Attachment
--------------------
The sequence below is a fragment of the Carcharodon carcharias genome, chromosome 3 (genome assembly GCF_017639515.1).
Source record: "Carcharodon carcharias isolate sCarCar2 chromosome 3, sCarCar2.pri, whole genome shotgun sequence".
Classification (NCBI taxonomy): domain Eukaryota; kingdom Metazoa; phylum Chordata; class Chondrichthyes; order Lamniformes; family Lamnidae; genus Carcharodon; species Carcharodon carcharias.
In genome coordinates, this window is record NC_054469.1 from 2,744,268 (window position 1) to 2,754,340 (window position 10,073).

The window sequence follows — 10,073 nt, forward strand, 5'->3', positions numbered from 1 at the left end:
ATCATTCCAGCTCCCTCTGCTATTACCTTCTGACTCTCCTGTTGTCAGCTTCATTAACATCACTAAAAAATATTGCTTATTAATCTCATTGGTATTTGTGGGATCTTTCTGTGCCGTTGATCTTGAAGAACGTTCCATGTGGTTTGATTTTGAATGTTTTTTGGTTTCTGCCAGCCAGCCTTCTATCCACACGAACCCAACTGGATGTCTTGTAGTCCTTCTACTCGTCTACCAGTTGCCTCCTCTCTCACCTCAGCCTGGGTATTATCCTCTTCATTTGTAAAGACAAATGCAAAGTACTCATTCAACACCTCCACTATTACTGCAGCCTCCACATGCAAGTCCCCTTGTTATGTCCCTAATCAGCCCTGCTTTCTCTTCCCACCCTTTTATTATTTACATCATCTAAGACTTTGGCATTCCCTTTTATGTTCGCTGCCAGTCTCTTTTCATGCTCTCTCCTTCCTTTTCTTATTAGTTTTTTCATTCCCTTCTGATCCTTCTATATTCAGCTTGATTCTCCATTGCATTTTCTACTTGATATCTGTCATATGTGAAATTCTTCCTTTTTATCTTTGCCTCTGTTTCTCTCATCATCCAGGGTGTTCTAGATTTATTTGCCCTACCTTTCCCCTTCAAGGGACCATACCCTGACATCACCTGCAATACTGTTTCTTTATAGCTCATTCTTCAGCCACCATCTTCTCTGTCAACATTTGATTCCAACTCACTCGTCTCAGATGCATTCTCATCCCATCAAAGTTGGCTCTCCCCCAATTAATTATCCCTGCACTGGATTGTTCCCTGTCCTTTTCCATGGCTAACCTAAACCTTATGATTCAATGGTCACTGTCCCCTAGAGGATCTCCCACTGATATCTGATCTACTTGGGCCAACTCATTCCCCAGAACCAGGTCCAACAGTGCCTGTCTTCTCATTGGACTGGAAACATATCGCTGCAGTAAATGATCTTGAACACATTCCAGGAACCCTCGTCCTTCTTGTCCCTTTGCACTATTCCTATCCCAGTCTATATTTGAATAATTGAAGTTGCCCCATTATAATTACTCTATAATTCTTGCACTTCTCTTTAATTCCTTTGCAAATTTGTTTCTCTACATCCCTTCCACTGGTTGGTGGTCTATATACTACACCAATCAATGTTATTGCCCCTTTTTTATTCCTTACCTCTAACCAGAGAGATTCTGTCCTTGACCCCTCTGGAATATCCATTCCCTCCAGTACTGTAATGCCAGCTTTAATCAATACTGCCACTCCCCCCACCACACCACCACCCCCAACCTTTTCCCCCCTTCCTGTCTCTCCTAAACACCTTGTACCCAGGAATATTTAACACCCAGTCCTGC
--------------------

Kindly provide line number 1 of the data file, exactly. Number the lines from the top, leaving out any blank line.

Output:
The sequence below is a fragment of the Carcharodon carcharias genome, chromosome 3 (genome assembly GCF_017639515.1).